I ghostwrote an article a while back.
It was an edu-marketing piece for swine veterinarians and producers.
Luckily, my pre-writing preparation included an interview with a veterinarian, an expert who knew his stuff.
I peppered him with questions, and he generously responded with clear, detailed answers.
And as we talked, it slowly dawned on me that I was uncovering a content goldmine.
(Amassing excellent content isn’t the only benefit of interviewing; read more about that here.)
Later, as I read through the transcription of the interview, I thought, “Wow, this is solid, in-depth stuff.”
But even with all that superb information, I knew I still had to weed.
Weeding, as I like to call it, is a part of writing that often gets overlooked but is oh so crucial to creating a polished, coherent product.
Weeding involves sifting and combing through research, notes, transcriptions, etc., and culling the essential points.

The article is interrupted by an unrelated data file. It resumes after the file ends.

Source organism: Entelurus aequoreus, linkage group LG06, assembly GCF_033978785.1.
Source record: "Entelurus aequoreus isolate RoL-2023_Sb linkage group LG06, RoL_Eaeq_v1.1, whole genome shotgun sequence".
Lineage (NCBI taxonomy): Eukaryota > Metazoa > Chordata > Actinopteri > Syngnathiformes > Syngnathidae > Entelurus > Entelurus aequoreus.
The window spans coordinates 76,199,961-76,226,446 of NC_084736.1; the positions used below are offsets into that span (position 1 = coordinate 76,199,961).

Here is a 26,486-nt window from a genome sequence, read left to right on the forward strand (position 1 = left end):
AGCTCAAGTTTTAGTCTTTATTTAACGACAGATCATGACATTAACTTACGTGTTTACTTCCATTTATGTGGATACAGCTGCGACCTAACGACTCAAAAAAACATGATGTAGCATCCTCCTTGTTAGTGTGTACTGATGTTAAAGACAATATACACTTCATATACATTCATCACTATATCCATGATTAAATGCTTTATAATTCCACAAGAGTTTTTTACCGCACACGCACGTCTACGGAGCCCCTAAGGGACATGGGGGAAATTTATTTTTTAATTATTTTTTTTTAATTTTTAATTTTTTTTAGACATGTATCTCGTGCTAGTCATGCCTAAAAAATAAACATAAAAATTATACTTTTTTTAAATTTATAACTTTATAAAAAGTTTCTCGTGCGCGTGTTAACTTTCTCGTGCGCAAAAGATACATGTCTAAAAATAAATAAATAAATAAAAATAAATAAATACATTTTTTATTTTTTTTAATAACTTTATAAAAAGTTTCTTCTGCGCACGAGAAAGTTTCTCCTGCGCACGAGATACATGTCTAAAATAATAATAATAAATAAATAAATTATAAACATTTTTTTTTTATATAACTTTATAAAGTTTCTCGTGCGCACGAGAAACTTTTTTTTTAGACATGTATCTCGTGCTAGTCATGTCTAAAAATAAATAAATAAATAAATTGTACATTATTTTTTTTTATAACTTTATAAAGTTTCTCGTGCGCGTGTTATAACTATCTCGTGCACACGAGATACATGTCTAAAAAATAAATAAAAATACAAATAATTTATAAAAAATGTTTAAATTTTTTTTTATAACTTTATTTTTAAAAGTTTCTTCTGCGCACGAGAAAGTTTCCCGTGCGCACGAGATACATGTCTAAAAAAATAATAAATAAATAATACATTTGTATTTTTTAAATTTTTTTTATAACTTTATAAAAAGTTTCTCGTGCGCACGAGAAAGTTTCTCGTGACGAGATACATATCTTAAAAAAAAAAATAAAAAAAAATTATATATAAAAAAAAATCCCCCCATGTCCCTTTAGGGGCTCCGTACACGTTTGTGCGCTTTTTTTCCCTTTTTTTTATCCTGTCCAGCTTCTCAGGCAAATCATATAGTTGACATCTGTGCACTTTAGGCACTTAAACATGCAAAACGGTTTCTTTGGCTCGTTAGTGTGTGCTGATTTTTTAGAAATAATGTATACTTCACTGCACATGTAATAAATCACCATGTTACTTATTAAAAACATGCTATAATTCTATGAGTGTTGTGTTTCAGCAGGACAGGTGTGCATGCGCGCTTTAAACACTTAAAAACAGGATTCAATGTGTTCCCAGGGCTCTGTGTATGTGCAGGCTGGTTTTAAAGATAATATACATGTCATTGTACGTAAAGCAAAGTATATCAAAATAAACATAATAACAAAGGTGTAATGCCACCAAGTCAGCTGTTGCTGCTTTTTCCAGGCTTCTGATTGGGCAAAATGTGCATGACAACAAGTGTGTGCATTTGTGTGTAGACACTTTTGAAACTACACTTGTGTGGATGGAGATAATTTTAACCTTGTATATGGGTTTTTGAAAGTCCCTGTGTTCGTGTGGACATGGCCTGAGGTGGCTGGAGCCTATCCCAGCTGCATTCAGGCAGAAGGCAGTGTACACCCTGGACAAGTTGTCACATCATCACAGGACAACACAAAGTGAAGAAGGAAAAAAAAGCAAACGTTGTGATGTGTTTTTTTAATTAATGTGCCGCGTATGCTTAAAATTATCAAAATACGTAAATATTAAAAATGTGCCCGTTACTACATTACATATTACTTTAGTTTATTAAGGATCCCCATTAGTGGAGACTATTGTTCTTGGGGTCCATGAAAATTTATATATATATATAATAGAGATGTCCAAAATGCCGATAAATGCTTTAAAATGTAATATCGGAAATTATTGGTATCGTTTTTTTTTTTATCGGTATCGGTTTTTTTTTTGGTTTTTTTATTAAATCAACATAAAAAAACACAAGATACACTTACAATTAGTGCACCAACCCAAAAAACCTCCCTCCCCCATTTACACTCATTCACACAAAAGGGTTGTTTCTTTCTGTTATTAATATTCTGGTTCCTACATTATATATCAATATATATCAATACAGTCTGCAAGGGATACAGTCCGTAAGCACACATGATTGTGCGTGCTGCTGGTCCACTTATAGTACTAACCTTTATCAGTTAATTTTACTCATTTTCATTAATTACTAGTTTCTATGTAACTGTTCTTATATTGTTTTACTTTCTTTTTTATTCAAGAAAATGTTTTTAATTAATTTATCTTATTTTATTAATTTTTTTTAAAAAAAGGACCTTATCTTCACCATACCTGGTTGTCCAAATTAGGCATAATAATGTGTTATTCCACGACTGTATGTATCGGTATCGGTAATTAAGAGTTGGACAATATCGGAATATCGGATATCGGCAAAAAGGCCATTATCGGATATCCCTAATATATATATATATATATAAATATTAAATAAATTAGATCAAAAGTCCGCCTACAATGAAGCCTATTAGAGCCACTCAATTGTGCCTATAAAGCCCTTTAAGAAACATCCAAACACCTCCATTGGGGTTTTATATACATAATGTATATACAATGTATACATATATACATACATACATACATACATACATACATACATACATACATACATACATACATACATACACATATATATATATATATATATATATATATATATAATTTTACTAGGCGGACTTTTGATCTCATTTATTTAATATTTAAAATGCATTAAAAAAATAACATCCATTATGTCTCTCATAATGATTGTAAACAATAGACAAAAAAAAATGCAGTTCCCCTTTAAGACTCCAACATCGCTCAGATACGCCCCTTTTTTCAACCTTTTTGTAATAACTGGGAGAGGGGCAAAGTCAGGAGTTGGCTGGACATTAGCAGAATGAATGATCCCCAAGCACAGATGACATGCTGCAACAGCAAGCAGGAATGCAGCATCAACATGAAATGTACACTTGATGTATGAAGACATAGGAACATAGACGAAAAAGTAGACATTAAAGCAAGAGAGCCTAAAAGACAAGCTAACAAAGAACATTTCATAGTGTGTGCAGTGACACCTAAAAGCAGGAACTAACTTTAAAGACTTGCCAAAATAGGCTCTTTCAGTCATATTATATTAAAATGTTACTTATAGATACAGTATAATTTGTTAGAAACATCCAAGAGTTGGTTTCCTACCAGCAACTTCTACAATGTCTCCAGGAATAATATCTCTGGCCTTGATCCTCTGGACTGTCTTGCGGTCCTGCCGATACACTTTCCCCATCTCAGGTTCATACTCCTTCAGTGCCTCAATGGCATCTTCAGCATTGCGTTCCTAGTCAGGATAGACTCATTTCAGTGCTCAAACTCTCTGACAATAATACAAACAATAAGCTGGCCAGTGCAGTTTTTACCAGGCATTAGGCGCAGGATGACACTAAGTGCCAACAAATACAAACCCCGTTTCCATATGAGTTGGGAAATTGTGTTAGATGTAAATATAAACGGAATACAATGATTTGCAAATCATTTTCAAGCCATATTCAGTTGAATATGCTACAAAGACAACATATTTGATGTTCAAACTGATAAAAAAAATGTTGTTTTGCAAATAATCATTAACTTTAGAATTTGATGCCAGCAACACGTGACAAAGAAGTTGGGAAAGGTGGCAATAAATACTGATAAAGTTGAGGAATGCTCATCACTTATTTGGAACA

For thorough weeding, the writer first has to step back and say, “Ok, the purpose of this article is (fill in the blank), and the audience it’s speaking to is (fill in the blank), and I’m limited to (blank) amount of words.”
I might even type this statement at the top of my draft, so it’s always in view.
Knowing what you need to convey crystallizes the valuable, pertinent details of your accumulated research data.
And weeding is separate from outlining. Outlining is your roadmap; it guides you from start to finish on your writing journey.
Any gardener knows that weeding is a tedious chore but well worth it because it beautifies a garden.
Beautiful content probably isn’t your goal, but valuable content? Absolutely.
So next time, remember to weed before you write.
Don’t like to get your hands dirty? I don’t mind! Get in touch with me here.
Suzanne Quigley - Copywriter